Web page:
Early Spring Home Improvements
It’s not quite spring time but the lack of snow got me motivated to fix some of the little things that have been on my honey-to-do list.
Fireplace and HVAC Vents
The HVAC and Fireplace vents were long over due for replacement. They were cracked/damaged when we bought the house, and this winter took them to their end of life. It was one of those chores I kept putting off because I couldn’t find the appropriate vents at Lowes/Home Depot when I’ve visited for other needs. This past week I went to 4 stores including The Andersons, Lowes and Home Depot specifically for these vents and had no luck. Out of desperation I went to Menards and thankfully they had them and for 1/2 the price than the dryer vents at the other stores! All the other stores sell only outlet vents, primarily for dryers. The inlet allows for fresh outside air to be drawn into the house for specific reasons, so having a dryer vent that closes when air is drawn inward is not going to work.
The great thing about the vent pictured is that it’s shallow. This means the lawn mower isn’t going to run into it and crack it like the last vent.
Screen Door Damage
The screen door has seen a lot of battles with the dog and the cat, but this past fall Ty rammed through the screen after some creature in the back yard and the screen door hasn’t been the same since. Last week I saw a repair kit at Home Depot for re-screening the screen door. I thought “I’m rebuilding an engine, this can’t be that nearly as complicated”. Sure enough, replacing the screen in a screen door is pretty easy. I would say though that patience is needed, taking your time will give you a finished product to be proud of. I was told getting a screen door re-screened can cost between $50-100. The kit cost less than $9 and took about 45 minutes to install.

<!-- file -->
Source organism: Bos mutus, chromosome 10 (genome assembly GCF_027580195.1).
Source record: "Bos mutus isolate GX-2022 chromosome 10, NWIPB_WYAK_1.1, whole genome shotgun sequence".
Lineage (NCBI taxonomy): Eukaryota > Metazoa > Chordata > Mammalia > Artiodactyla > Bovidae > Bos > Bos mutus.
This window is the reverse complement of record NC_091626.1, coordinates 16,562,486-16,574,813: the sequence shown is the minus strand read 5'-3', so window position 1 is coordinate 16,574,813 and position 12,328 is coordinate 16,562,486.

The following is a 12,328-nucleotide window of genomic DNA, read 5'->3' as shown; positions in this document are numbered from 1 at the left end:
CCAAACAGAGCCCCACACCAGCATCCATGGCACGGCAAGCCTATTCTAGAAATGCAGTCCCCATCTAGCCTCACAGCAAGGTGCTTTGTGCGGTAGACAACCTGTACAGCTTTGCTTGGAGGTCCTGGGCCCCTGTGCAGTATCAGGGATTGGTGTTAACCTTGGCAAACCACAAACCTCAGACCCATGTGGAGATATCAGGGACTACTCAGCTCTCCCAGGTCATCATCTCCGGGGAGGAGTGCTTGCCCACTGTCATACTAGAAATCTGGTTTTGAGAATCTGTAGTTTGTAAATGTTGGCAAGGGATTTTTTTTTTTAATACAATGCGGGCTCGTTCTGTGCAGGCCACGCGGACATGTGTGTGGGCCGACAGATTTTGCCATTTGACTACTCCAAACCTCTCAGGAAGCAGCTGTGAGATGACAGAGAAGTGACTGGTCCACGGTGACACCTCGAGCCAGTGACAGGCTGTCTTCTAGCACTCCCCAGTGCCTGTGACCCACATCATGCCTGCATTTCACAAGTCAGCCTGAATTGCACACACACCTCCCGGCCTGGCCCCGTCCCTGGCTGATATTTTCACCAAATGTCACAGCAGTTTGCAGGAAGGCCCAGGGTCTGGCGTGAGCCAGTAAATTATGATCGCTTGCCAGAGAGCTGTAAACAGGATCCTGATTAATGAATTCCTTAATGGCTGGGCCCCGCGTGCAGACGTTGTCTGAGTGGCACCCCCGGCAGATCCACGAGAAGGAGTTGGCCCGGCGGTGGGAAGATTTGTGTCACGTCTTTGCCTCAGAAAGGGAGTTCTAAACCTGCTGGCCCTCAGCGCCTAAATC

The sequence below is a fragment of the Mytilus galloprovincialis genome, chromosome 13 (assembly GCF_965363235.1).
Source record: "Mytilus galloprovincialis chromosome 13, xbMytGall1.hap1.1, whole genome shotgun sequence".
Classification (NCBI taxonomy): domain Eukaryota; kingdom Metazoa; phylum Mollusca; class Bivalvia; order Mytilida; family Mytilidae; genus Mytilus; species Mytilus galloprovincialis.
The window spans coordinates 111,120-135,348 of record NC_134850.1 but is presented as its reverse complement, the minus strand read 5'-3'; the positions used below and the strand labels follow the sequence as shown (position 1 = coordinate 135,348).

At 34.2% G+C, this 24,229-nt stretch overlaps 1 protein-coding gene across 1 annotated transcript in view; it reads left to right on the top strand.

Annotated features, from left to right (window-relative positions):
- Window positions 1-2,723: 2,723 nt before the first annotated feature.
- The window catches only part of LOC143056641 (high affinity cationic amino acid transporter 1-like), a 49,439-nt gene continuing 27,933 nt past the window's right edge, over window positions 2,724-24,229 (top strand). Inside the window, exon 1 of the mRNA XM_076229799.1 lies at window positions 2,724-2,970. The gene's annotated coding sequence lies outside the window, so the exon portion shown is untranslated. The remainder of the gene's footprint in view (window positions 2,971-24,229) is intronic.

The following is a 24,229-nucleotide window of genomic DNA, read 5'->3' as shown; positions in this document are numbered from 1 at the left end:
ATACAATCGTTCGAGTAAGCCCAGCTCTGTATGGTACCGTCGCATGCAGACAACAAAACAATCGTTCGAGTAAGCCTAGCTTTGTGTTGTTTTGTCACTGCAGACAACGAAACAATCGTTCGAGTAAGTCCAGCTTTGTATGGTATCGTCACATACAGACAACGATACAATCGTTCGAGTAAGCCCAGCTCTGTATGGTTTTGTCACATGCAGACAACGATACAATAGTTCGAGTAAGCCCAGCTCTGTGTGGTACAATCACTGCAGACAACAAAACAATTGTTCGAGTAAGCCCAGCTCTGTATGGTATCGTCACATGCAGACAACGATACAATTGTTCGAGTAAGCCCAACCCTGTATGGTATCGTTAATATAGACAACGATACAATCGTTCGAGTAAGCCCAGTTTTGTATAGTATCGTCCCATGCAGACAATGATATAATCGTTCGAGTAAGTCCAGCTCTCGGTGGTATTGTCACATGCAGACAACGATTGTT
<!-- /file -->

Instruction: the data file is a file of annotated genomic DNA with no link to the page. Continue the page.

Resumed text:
LED Bulb for Front Porch
The porch light is one of those light fixtures I seem to visit way more often that I care to. Two weeks ago I picked up a Home Depot house brand (40 Watt equivelant) 7 watt LED bulb for the front porch. Even though the box says “For indoor use only”, I figured for $10, I’ll give it a try on the porch. It works great, though the light is more directional than a typical bulb, it serves the purpose of lighting up the porch perfectly. I now know why these bulbs are for indoor use only, freezing temperatures. From what I’ve observed, when the weather is below freezing, the light does not come on. As long as the light bulb lasts a few years, I’ll live without porch light on cold winter nights.